commissioning

The commissioning process is a really exciting part of a project. Typically a client will contact me with a reasonable idea of what they are looking for, like a dining table or a dark wood wardrobe, and from there we work together to develop an item of furniture that captures what the client is after.

Time and again it has been shown that the best place to have the initial discussions is in the home of the client, as their true character and personality is shown by the things that surround them. I will always bring a number of samples of hardwoods and veneers to give them an early sense of what choices they have and to help nail down what they like. There are always a few emails and telephone calls about ideas and thoughts from both sides, and from these discussions I am able to make a few preliminary sketches to give them visual references before the next meeting.

From all the dialogue, I distil everything into fully rendered watercolours and often detailed models of what I believe best encapsulates all their ideas and thoughts with my own interpretation of what will best do the job, and look beautiful doing it !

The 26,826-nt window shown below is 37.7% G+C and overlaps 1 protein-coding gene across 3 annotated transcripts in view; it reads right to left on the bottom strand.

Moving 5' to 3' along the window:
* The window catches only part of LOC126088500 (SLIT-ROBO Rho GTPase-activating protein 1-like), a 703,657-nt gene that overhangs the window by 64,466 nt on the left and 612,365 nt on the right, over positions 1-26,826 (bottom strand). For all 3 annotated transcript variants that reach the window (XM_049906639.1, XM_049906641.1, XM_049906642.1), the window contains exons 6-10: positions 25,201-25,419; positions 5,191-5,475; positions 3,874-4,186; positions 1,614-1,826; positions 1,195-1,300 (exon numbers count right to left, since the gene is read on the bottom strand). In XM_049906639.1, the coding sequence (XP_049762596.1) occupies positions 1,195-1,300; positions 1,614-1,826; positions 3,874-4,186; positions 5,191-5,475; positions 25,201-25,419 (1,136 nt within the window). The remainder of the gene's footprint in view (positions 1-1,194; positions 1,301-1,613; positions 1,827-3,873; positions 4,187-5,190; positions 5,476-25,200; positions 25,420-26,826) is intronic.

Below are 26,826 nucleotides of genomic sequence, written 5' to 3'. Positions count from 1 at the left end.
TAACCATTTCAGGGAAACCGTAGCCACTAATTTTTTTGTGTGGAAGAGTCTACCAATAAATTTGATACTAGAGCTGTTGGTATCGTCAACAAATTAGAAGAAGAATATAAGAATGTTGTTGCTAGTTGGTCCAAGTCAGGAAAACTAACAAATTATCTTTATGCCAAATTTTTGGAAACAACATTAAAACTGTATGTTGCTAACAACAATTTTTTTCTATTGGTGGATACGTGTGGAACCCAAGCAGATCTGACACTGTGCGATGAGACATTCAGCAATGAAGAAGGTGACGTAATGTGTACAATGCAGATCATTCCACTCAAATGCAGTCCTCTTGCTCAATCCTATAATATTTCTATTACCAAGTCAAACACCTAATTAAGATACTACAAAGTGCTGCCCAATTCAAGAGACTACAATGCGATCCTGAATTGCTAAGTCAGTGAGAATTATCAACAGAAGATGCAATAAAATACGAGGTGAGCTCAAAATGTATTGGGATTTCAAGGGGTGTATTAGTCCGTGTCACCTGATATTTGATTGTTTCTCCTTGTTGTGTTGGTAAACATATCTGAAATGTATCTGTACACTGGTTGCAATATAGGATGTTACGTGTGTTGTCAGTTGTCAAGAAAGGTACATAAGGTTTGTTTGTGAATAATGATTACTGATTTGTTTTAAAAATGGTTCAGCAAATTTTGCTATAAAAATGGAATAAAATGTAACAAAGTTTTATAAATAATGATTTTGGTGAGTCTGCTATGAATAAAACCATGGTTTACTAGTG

These ideas are presented at a follow up meeting along with specific examples of woods, veneers, unusual joinery, and finishes. At this point I will have a price calculated for the piece, and if everyone is happy with a final choice I expect to receive one half of the price at that point.

There are so many great moments in bringing a piece of furniture to life: when the main elements come together for the first time, when that first panel is brought to a lustrous finish, when doors are hung, and I love to send photos to the client throughout to keep them up to date, and because it seems they get just as big a kick out of it as I do !

A typical piece of furniture takes four to ten weeks, sometimes longer and rarely shorter. It is a wonderfully involving process and more often than not the conversation that happens throughout the life of the project creates a terrific sense of expectation and anticipation on the part of the new owner.

For me, as I know it is for so many of my colleagues and friends involved in cabinet making, the greatest satisfaction comes at the end of the project. The pleasure and appreciation that is written on the new owner’s face when the furniture is delivered is priceless, at what is the end of a process that started when that person simply got in touch with a good idea.